Monday, October 29, 2012
Poem in October
Dylan Thomas' poetry is filled with music and movement - evocative of nature and nostalgia. This poem by Dylan Thomas is one of my favorites among the many wonderful poems by this amazing poet. I have shared it before, but with October waning I thought it was time to share it again.
Marcel Proust's narrator for In Search of Lost Time said, "A change in the weather is sufficient to recreate the world and ourselves anew." I hope you will find similar thoughts expressed by Dylan Thomas in his Poem in October.
POEM IN OCTOBER
It was my thirtieth year to heaven
Woke to my hearing from harbour and neighbour wood
And the mussel pooled and the heron
The morning beckon
With water praying and call of seagull and rook
And the knock of sailing boats on the webbed wall
Myself to set foot
In the still sleeping town and set forth.
My birthday began with the water-
Birds and the birds of the winged trees flying my name
Above the farms and the white horses
And I rose
In a rainy autumn
And walked abroad in shower of all my days
High tide and the heron dived when I took the road
Over the border
And the gates
Of the town closed as the town awoke.
A springful of larks in a rolling
Cloud and the roadside bushes brimming with whistling
Blackbirds and the sun of October
On the hill's shoulder,
Here were fond climates and sweet singers suddenly
Come in the morning where I wandered and listened
To the rain wringing
Wind blow cold
In the wood faraway under me.
Pale rain over the dwindling harbour
And over the sea wet church the size of a snail
With its horns through mist and the castle
Brown as owls
But all the gardens
Of spring and summer were blooming in the tall tales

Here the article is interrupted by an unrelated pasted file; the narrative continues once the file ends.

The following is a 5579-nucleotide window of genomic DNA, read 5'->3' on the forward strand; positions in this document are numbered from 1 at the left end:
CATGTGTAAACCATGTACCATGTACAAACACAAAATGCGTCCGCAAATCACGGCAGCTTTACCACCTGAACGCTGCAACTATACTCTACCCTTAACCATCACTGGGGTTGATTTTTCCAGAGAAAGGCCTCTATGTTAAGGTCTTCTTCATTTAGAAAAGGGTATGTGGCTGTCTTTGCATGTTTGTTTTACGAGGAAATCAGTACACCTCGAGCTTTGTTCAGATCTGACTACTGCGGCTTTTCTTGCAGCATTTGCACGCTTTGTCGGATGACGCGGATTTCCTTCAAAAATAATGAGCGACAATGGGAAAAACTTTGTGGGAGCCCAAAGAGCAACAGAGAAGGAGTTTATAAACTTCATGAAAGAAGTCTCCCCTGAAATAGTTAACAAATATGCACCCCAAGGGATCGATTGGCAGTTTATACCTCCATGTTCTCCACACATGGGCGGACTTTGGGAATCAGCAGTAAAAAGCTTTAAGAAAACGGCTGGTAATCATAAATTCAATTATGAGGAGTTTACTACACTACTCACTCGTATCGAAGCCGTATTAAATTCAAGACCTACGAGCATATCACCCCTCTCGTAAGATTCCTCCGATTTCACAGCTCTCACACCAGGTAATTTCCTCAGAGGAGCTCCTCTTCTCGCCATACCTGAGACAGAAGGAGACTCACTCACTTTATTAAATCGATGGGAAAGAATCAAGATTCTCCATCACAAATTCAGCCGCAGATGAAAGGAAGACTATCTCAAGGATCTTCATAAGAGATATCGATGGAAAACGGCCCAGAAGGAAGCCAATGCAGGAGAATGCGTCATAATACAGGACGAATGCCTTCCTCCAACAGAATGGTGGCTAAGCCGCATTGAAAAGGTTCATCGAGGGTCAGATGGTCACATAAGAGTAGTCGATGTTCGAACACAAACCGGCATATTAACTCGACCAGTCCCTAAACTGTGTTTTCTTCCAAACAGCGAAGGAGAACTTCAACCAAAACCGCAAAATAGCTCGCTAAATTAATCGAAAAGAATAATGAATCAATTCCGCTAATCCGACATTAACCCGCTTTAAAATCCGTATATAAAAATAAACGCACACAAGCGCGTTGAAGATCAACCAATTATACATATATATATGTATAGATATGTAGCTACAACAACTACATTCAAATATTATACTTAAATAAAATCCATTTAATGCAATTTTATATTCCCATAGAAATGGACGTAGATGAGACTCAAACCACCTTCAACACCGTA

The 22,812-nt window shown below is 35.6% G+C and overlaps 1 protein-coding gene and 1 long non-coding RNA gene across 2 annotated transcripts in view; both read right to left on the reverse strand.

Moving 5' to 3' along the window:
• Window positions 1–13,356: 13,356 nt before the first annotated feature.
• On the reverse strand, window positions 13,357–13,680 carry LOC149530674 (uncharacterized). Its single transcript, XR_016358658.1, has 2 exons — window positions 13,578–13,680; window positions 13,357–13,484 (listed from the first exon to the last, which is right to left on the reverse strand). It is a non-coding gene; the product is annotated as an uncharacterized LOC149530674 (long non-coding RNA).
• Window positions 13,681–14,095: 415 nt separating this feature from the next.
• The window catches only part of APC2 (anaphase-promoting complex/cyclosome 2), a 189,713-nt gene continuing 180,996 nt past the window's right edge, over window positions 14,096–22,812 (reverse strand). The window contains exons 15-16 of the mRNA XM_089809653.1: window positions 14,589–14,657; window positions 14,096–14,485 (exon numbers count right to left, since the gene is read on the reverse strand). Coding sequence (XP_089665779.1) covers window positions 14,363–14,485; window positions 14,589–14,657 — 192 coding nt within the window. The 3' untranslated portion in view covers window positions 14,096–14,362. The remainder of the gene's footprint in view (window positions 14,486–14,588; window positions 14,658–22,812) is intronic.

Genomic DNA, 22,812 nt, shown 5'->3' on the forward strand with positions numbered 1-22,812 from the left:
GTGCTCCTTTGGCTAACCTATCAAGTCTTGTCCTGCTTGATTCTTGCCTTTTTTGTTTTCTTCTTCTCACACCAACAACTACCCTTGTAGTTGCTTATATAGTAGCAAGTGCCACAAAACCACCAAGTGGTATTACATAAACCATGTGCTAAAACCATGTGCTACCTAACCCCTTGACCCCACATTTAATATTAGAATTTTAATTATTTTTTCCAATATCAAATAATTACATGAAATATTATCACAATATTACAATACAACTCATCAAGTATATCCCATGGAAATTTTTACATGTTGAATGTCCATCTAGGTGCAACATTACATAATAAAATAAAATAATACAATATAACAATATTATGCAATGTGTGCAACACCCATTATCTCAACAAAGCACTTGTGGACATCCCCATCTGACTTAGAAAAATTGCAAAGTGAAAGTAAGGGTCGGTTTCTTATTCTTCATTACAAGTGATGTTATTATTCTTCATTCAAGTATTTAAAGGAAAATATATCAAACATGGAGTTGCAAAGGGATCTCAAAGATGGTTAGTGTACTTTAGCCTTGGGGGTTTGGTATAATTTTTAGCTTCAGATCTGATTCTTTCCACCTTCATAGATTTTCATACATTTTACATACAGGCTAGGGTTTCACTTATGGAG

Beyond the border and under the lark full cloud.
There could I marvel
Away but the weather turned around.
It turned away from the blithe country
And down the other air and the blue altered sky
Streamed again a wonder of summer
Pears and red currants
And I saw in the turning so clearly a child's
Forgotten mornings when he walked with his mother
Through the parables
And the legends of the green chapels
And the twice told fields of infancy
That his tears burned my cheeks and his heart moved in mine.
These were the woods the river and the sea
Where a boy
In the listening
Summertime of the dead whispered the truth of his joy
To the trees and the stones and the fish in the tide.
And the mystery
Still in the water and singing birds.
And there could I marvel my birthday
Away but the weather turned around. And the true
Joy of the long dead child sang burning
In the sun.
It was my thirtieth
Year to heaven stood there then in the summer noon
Though the town below lay leaved with October blood.
O may my heart's truth
Still be sung
On this high hill in a year's turning.
Selected Poems 1934-1952 by Dylan Thomas. New Directions, New York. 1953.